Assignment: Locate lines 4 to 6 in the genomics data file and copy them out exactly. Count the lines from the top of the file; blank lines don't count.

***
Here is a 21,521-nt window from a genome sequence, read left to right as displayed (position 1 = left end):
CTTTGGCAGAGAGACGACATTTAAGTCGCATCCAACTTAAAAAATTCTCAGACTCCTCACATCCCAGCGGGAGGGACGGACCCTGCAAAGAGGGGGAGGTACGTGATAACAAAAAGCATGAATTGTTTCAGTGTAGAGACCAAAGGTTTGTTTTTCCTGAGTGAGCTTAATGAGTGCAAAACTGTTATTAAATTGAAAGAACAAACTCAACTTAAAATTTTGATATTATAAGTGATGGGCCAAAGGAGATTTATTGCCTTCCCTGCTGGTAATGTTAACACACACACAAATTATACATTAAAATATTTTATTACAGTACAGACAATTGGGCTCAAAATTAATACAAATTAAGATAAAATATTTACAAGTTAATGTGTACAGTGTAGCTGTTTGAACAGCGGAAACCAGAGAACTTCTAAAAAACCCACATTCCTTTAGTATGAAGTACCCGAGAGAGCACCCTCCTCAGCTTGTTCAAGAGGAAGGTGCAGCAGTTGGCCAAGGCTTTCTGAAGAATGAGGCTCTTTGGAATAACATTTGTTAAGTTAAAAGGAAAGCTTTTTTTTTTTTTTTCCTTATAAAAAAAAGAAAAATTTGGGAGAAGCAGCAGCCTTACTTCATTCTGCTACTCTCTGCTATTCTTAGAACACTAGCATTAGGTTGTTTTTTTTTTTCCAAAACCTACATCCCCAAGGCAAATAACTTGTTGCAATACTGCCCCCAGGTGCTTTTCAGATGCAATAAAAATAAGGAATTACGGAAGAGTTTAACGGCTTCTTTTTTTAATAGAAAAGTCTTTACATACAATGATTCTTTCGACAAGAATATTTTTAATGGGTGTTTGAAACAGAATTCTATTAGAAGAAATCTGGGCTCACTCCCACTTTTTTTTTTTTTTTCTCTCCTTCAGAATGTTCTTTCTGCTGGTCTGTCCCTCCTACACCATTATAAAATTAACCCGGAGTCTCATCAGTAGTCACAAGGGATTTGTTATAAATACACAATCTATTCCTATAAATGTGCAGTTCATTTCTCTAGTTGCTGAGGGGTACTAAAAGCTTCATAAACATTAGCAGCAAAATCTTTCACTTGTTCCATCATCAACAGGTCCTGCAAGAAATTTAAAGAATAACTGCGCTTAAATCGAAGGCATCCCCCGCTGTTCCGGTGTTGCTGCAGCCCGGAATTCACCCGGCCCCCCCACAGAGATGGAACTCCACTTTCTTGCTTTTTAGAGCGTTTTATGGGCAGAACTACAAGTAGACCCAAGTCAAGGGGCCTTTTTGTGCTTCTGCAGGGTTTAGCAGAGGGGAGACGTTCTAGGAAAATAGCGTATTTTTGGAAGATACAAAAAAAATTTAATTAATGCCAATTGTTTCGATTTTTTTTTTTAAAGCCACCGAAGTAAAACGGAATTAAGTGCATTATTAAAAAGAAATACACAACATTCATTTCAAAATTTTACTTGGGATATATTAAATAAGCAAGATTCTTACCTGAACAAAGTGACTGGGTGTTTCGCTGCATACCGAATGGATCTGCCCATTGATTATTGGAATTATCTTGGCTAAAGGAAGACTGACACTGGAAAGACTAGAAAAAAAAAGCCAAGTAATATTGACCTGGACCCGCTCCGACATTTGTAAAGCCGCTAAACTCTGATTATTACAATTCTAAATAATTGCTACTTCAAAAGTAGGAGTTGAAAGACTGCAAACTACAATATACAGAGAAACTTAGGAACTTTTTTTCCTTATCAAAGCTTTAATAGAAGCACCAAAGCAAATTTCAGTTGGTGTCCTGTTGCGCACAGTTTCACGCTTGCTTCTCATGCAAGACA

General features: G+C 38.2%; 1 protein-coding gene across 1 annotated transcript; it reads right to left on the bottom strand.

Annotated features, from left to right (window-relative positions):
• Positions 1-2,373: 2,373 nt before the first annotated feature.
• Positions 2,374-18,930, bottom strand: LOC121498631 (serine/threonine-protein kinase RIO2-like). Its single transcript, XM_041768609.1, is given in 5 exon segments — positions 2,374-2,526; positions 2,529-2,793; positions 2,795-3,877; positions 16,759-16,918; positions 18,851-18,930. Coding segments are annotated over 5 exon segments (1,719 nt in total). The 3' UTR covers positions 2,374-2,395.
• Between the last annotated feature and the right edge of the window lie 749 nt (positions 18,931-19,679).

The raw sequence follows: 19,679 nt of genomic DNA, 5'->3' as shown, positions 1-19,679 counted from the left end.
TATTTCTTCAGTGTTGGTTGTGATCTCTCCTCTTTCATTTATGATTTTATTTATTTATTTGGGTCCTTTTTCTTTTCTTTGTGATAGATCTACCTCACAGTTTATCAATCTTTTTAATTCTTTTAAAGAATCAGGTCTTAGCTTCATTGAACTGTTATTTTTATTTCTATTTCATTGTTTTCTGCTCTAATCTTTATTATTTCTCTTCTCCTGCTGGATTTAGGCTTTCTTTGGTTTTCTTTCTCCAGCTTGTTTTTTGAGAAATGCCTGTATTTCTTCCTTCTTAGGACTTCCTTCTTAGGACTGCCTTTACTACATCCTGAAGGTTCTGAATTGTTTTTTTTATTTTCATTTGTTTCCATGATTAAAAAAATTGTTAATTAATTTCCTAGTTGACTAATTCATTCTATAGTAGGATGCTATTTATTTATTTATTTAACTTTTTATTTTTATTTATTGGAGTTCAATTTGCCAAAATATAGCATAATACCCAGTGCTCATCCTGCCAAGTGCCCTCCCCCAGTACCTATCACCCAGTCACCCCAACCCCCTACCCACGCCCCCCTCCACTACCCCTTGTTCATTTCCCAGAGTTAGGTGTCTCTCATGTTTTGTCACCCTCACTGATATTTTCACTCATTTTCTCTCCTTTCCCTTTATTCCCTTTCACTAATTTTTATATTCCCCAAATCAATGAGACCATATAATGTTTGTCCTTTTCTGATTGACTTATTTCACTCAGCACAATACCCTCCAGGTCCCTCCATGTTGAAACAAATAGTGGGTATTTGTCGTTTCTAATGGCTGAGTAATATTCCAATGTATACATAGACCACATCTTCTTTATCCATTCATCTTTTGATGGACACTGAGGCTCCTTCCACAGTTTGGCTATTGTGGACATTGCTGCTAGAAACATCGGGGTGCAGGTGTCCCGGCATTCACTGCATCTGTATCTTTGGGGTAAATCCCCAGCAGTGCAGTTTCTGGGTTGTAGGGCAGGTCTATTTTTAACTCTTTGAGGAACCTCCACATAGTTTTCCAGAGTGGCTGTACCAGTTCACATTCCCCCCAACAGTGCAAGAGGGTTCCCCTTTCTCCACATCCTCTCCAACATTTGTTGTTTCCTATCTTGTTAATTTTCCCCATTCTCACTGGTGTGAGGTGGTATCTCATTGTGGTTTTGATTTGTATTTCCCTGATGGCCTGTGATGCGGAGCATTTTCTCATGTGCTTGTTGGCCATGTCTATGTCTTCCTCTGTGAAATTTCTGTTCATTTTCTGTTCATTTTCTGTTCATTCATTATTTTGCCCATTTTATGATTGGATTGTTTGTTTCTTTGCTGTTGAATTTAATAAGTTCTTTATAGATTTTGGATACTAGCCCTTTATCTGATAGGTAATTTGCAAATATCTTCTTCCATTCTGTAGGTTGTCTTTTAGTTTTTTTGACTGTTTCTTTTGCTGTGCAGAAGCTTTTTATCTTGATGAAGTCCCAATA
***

Annotated features, from left to right (window-relative positions):
• Positions 1-2,373: 2,373 nt before the first annotated feature.
• Positions 2,374-18,930, bottom strand: LOC121498631 (serine/threonine-protein kinase RIO2-like). Its single transcript, XM_041768609.1, is given in 5 exon segments — positions 2,374-2,526; positions 2,529-2,793; positions 2,795-3,877; positions 16,759-16,918; positions 18,851-18,930. Coding segments are annotated over 5 exon segments (1,719 nt in total). The 3' UTR covers positions 2,374-2,395.